LOS ANGELES — Renowned pastor John MacArthur, who leads Grace Community Church in Sun Valley, California, has filed suit against Gov. Gavin Newsom, officials with the Los Angeles County Health Department and others, to challenge the prohibition on in-person church services, over which he is being threatened with fines and/or jail time.
“Defendants’ mandates are not ‘narrowly tailored’ to further any compelling governmental interest,” the lawsuit states. “Defendants have granted numerous special exemptions to their bans on public gatherings and conduct, including for purportedly ‘essential’ businesses and activities, including, for example, cannabis dispensaries, abortion and other medical providers, daycare and childcare, and shopping.”
“Defendants have also provided a de facto exemption for protests against the unjust death of George Floyd, without extending the same solicitude to Plaintiffs’ religious gatherings,” it continues. “Since these gatherings may be permitted, there can be no doubt that Defendants must also permit Plaintiffs to engage in religious activities and services.”
The legal challenge also contends that requiring Grace Community Church “to only engage in state-approved religious worship, such as outdoors, or without singing, or without the full congregation in attendance, violates Plantiffs’ free exercise rights under the California Constitution” and “cannot satisfy strict scrutiny because California permits other industries and activities to proceed unhindered.”
As previously reported, on July 13, Gov. Newsom decided to again close indoor dining, movie theaters, bars, and similar venues due to concerns over the continued spread of the novel coronavirus. 31 counties that were of particular concern were also ordered to close barbershops, salons, malls, gyms, and to cease holding indoor church services.
Some churches decided to consequently meet outside. MacArthur and Grace Community Church elders, who had previously closed the building for a number of weeks in compliance with government orders earlier this year, pondered how to respond to the second shutdown.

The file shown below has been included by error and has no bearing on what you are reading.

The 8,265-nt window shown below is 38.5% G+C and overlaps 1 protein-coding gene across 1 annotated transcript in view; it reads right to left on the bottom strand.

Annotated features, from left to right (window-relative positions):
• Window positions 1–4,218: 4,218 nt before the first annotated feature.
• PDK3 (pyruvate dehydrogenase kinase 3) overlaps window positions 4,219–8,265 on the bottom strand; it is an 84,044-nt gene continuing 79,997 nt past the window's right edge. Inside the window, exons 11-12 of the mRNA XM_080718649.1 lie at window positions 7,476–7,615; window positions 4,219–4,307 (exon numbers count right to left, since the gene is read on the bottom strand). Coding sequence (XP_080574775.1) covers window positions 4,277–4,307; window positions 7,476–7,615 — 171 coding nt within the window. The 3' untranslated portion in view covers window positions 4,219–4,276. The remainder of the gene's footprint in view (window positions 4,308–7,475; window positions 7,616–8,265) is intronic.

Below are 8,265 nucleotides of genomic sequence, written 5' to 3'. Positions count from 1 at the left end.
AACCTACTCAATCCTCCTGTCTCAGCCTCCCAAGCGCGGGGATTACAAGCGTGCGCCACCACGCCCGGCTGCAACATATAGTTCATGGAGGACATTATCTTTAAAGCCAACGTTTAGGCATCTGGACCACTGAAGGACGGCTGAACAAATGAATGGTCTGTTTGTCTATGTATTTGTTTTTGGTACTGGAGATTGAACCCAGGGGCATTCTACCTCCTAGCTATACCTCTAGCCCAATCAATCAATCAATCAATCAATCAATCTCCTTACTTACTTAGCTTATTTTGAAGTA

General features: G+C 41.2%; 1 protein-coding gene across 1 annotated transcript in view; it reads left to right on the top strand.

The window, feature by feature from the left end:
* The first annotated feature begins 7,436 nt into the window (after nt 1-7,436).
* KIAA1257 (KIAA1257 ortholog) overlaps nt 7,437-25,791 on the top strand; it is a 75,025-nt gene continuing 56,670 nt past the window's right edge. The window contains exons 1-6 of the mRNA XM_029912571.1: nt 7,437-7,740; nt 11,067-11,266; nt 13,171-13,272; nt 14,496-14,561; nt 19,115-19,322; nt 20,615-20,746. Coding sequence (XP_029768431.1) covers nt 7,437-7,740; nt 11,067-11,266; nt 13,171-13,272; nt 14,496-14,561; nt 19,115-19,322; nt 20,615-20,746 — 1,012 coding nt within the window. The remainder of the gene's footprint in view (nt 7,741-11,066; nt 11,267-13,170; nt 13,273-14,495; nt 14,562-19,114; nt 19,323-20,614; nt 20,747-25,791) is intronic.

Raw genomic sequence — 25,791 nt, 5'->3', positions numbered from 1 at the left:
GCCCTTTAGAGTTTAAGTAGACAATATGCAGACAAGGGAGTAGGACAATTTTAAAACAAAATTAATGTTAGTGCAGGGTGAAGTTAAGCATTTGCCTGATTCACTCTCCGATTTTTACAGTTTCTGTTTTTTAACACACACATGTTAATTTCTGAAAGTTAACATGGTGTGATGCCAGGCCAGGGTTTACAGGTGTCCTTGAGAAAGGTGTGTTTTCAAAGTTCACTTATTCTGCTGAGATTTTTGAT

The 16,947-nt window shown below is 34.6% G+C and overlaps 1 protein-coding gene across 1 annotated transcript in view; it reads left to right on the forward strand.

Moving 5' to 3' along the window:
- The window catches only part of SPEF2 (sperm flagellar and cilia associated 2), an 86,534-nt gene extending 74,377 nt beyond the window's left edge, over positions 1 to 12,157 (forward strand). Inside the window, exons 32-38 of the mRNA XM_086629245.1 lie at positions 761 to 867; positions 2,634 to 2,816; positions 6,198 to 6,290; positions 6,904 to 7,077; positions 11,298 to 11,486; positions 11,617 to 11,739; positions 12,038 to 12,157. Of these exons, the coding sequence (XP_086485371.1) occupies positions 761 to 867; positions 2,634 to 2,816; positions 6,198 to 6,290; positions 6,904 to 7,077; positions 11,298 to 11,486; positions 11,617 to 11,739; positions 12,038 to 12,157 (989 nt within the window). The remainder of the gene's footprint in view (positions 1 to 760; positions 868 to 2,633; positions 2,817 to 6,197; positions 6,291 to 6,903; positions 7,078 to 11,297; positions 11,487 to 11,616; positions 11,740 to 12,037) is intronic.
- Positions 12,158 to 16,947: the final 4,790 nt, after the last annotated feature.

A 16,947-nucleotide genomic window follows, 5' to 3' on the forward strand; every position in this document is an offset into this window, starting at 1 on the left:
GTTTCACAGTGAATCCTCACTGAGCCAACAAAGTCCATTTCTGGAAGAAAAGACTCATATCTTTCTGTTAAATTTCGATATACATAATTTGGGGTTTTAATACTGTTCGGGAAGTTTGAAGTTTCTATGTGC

In a subsequent statement, the church concluded that they have a duty before God to stay open.
“As His people, we are subject to His will and commands as revealed in Scripture. Therefore we cannot and will not acquiesce to a government-imposed moratorium on our weekly congregational worship or other regular corporate gatherings,” it said. “Compliance would be disobedience to our Lord’s clear commands.”
Church leadership said they complied with the initial prohibition on in-person services in the spring because they did not know at that time “the true severity of the virus” and they believe it is “legitimate for Christians to abstain from the assembly of saints temporarily in the face of illness or an imminent threat to public health.”
But because “[i]t is apparent that those original projections of death were wrong and the virus is nowhere near as dangerous as originally feared” and cancellations of 2021 public events signaled that shutdowns would drag out into next year, the church felt that California had “force[d] churches to choose between the clear command of our Lord and the government officials.”
MacArthur therefore proceeded to hold indoor meetings as usual throughout the month of July, delivering a sermon entitled “We Must Obey God Rather Than Men”.
However, the County of Los Angeles soon issued MacArthur and Grace Community Church a cease and desist letter, threatening a daily fine of $1,000 and/or arrest for continuing to hold indoor church services.
“The County requests that you immediately cease holding indoor worship services or other indoor gatherings, and adhere to the Health Officer Order directives governing activities at houses of worship,” the letter, written by attorney Jason Tokoro, states. “If you or Grace Community Church continue to hold indoor services in violation of the law, you are subject to criminal and civil liability.”
“We hoped that Los Angeles County would see its error on its own, but after attempted negotiations with their counsel, California is still intent on targeting churches — specifically, Grace Community Church,” attorney Jenna Ellis, private counsel to President Donald Trump, who is representing MacArthur, said in a statement.
“Pastor MacArthur and the board of elders will stand firm in their leadership and resolve that church is essential, and California has no legitimate power to enforce such onerous and unconstitutional restrictions against the fundamentally protected right to freely participate in church,” she said.
“After Grace Community Church voluntarily complied with state orders for nearly six months, California’s edicts demanding an indefinite shut down have gone now far past rational or reasonable and are firmly in the territory of tyranny and discrimination.”